Objective: The purpose of this study was to identify risk factors for acute symptomatic seizures and post-stroke epilepsy after acute ischemic stroke and evaluate the effects of reperfusion treatment. Methods: We assessed the risk factors for post-stroke seizures using logistic or Cox regression in a multicenter study, including adults from 8 European referral centers with neuroimaging-confirmed ischemic stroke. We compared the risk of post-stroke seizures between participants with or without reperfusion treatment following propensity score matching to reduce confounding due to treatment selection. Results: In the overall cohort of 4,229 participants (mean age 71 years, 57% men), a higher risk of acute symptomatic seizures was observed in those with more severe strokes, infarcts located in the posterior cerebral artery territory, and strokes caused by large-artery atherosclerosis. Strokes caused by small-vessel occlusion carried a small risk of acute symptomatic seizures. 6% developed post-stroke epilepsy. Risk factors for post-stroke epilepsy were acute symptomatic seizures, more severe strokes, infarcts involving the cerebral cortex, and strokes caused by large-artery atherosclerosis. Electroencephalography findings within 7 days of stroke onset were not independently associated with the risk of post-stroke epilepsy. There was no association between reperfusion treatments in general or only intravenous thrombolysis or mechanical thrombectomy with the time to post-stroke epilepsy or the risk of acute symptomatic seizures. Interpretation: Post-stroke seizures are related to stroke severity, etiology, and location, whereas an early electroencephalogram was not predictive of epilepsy. We did not find an association of reperfusion treatment with risks of acute symptomatic seizures or post-stroke epilepsy. ANN NEUROL 2021.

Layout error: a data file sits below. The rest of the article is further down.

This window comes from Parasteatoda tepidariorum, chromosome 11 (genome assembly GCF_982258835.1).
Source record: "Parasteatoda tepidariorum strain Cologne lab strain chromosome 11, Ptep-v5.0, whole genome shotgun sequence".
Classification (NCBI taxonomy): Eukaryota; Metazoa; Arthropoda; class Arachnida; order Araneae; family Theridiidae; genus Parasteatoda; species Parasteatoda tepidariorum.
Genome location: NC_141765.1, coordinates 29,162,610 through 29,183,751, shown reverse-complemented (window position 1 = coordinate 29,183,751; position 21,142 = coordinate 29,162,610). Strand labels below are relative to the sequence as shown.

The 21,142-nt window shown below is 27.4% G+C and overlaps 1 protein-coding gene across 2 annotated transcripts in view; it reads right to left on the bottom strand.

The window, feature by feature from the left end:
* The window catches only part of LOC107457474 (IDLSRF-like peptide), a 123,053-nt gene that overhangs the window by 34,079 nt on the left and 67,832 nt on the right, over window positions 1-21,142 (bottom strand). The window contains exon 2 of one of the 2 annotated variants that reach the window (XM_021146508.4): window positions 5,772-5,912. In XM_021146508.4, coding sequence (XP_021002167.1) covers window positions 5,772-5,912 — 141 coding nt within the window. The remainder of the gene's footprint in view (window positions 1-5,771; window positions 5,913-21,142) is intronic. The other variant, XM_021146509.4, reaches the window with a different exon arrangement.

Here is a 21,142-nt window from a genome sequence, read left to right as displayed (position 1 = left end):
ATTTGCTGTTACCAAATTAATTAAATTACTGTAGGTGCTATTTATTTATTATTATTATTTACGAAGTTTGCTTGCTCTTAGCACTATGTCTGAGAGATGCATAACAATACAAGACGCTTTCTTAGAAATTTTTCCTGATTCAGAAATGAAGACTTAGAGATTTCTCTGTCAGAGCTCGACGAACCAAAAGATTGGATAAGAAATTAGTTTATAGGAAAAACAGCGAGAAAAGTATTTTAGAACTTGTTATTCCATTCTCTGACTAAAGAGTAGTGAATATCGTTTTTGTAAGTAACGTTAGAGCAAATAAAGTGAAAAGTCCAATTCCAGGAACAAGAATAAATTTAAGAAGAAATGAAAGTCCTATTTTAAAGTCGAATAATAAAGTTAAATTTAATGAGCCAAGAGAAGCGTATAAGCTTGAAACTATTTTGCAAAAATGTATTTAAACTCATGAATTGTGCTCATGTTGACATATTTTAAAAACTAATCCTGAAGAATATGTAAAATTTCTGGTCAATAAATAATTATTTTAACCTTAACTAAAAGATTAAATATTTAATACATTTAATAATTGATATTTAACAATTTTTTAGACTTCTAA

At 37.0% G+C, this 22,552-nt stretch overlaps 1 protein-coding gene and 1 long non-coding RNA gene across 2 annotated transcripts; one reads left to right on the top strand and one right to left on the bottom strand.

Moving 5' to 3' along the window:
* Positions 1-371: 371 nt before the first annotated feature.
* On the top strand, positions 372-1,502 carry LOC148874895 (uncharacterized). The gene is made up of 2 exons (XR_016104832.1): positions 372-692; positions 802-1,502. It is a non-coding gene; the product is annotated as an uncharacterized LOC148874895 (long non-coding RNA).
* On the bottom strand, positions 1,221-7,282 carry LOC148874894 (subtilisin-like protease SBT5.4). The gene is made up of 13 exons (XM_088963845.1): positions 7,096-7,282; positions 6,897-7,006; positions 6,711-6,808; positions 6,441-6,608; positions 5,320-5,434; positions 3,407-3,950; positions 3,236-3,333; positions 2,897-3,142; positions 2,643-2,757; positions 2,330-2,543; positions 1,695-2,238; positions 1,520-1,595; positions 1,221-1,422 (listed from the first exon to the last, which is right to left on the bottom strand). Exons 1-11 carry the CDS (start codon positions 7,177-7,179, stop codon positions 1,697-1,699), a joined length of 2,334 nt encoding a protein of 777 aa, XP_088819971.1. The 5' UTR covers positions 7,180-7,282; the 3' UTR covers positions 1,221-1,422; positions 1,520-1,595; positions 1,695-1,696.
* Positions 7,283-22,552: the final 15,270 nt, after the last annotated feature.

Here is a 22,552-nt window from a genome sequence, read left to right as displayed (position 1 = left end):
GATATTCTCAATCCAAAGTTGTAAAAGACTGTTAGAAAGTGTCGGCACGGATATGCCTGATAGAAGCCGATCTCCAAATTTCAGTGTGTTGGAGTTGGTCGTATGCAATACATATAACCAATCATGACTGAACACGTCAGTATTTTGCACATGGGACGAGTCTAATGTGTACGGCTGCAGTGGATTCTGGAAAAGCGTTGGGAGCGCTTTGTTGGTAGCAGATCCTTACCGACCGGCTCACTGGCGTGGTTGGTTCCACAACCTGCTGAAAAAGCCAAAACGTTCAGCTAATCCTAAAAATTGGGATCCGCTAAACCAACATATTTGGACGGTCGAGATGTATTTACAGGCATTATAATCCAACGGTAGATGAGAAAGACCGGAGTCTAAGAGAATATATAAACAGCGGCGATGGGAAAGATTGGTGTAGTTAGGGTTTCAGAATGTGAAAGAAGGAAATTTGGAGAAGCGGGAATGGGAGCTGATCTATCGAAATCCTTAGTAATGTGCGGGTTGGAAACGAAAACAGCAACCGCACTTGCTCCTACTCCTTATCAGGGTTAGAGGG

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© 2021 The Authors. Annals of Neurology published by Wiley Periodicals LLC on behalf of American Neurological Association.